Australia: Corporate Update

Last Updated: 7 March 2007

Contents

  • Continuous disclosure obligations – damages implications
  • ASX's Corporate Governance Consultation Paper
  • Ranking of shareholder claims upgraded... or are they? : Sons of Gwalia Ltd v Margaretic [2007] HCA 1
  • Third Line Forcing Changes: Relief for Franchisors

Continous Disclosure Obligations - Damages Implications

Continuous disclosure obligations apply to listed companies and some unlisted companies.

In broad terms, the obligation is that the company discloses information which is not generally available and is such that a reasonable person would expect to have a material effect on the price of the company’s shares.

A recent decision of the Western Australia Supreme Court awarded damages to a shareholder against a company where the company failed to comply with its obligations of continuous disclosure.

Jubilee Mines ("Jubilee") was an explorer of gold with limited cash resources. Mr Riley, the Managing Director, was allotted a significant number of shares. Mr Riley resigned from his position of Managing Director in 1993, however he maintained ownership of his shares until selling them in 1995.

In the meantime, in 1994, Jubilee received a letter from Western Mining Corporation informing them that nickel had been found in land covered by one of their mining tenements. This information became a central issue in this case. It was argued that this information was market sensitive in nature. As a result, it would substantially affect Jubilee’s share price upon its release.

It was not until 1996 that Jubilee announced the results of this discovery. In 1997, there was a further announcement that Jubilee had received "spectacular results from the mining" of nickel deposits. As a result, the share price substantially increased.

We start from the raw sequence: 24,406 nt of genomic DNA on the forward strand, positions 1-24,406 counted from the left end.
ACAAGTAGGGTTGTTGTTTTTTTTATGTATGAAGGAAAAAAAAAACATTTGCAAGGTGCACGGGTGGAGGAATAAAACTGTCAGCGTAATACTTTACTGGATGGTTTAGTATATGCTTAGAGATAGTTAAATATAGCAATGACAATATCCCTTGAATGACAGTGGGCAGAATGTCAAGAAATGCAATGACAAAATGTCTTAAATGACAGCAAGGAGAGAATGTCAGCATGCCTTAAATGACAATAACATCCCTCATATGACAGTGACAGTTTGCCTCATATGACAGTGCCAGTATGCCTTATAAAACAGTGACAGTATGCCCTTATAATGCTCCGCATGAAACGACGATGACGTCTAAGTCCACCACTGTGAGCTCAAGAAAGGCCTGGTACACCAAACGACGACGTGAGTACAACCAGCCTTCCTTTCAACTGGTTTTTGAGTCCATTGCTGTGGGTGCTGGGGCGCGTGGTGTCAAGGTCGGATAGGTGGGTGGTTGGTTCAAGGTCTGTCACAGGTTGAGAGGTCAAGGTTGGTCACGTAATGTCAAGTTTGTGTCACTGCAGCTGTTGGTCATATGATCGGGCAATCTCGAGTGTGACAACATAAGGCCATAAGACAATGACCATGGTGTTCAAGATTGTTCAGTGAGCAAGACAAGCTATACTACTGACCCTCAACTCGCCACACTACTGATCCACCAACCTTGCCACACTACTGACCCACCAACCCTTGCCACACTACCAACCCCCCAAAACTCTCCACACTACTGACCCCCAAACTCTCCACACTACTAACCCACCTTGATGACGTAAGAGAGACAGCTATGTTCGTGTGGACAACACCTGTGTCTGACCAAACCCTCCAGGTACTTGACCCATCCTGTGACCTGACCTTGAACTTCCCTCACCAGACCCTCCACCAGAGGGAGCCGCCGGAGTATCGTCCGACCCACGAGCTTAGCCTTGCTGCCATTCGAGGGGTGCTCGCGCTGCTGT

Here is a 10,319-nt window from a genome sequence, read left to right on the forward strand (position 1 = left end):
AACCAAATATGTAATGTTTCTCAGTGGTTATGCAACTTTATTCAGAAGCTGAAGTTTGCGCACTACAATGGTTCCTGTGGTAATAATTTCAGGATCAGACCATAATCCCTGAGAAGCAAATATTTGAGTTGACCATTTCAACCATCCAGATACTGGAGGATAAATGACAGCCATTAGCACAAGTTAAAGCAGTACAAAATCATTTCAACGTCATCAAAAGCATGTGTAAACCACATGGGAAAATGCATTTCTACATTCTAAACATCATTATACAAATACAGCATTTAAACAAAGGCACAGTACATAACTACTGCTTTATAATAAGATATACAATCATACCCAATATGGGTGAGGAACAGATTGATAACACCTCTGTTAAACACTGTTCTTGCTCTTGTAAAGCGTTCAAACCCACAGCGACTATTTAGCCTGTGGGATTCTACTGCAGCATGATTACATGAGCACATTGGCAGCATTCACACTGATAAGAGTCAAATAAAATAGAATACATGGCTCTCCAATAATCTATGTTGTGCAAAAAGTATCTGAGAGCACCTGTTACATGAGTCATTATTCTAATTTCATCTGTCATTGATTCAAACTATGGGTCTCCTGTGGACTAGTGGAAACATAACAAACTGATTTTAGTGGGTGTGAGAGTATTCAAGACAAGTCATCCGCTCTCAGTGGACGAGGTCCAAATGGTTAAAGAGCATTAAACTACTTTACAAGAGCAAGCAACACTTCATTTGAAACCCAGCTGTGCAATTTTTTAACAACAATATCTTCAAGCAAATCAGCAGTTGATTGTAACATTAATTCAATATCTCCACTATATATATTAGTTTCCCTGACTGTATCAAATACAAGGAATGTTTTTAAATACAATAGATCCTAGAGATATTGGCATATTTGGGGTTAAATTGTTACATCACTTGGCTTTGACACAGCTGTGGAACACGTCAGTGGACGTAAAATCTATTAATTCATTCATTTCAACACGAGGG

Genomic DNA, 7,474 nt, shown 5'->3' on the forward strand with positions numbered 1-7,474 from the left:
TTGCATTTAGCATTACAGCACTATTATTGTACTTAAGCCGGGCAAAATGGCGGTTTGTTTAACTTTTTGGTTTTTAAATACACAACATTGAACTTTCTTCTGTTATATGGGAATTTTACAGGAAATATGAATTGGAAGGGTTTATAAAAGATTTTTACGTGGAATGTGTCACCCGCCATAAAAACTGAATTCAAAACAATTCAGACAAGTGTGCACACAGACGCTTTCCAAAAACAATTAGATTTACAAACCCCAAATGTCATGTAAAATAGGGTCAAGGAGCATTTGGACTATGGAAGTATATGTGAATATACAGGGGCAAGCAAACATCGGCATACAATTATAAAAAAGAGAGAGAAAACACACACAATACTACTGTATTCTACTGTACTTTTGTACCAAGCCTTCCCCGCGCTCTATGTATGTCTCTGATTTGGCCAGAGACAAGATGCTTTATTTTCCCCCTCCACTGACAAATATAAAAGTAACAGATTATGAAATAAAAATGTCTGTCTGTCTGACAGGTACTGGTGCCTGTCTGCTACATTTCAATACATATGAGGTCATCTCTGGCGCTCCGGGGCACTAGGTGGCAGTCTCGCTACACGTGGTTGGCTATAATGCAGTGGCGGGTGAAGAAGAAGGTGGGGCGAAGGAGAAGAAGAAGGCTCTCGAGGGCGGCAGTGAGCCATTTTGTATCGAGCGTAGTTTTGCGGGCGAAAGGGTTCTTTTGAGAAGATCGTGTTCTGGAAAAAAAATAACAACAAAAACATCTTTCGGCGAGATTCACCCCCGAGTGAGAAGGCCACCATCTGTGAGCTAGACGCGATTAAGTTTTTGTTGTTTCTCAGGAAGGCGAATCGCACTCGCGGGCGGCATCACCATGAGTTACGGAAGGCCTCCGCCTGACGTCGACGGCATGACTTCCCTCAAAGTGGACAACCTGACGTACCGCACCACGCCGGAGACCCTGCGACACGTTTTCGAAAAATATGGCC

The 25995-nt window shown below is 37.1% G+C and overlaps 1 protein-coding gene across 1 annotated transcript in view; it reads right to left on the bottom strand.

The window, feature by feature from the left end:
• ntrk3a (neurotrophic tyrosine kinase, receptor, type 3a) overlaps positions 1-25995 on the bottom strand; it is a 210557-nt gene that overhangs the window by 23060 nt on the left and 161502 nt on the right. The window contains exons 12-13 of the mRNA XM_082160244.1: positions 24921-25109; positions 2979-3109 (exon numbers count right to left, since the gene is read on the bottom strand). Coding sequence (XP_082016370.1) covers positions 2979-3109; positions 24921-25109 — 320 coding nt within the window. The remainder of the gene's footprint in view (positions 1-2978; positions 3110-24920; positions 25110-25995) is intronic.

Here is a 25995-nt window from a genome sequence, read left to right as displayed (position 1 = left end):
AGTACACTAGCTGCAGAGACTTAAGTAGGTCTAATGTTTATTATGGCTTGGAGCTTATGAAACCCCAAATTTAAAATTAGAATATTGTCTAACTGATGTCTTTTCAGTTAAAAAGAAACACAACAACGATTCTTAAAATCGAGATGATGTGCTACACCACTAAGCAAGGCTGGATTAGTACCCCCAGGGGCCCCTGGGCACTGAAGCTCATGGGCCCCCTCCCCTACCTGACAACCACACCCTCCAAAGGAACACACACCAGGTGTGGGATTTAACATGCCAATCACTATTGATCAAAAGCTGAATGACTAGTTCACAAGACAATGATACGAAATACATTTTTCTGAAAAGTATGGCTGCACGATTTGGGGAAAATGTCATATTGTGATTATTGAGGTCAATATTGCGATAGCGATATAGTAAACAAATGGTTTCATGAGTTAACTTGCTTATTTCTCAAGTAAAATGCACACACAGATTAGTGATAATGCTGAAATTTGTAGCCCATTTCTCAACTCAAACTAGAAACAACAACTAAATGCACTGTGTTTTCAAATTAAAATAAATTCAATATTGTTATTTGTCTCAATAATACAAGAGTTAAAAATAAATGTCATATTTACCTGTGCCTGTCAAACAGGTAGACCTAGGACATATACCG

Mr Riley's claim as a shareholder of Jubilee was framed as a contravention by the Directors of Jubilee in failing to release the information contained in the Western Mining Corporation letter to the ASX. As a result, Mr Riley, as a shareholder and someone who commonly invests in shares, suffered damage when he sold his shares for a price that was considerably less than it would have been had the information been released.

It was held that Jubilee negligently failed to notify the ASX of the information contained in the letter from Western Mining Corporation, which had a material effect on the price of its shares. It was further held that the information was ‘likely’ to have influenced investment and share prices and as a result, should have been disclosed.

The damages that Mr Riley sought were calculated as the difference between the price of the shares after the material announcements were made to the market, and the price of the shares when Mr Riley sold his shares.

The court held that Mr Riley suffered a foreseeable loss as a result. Damages were awarded to Mr Riley in the amount of $1.856 million.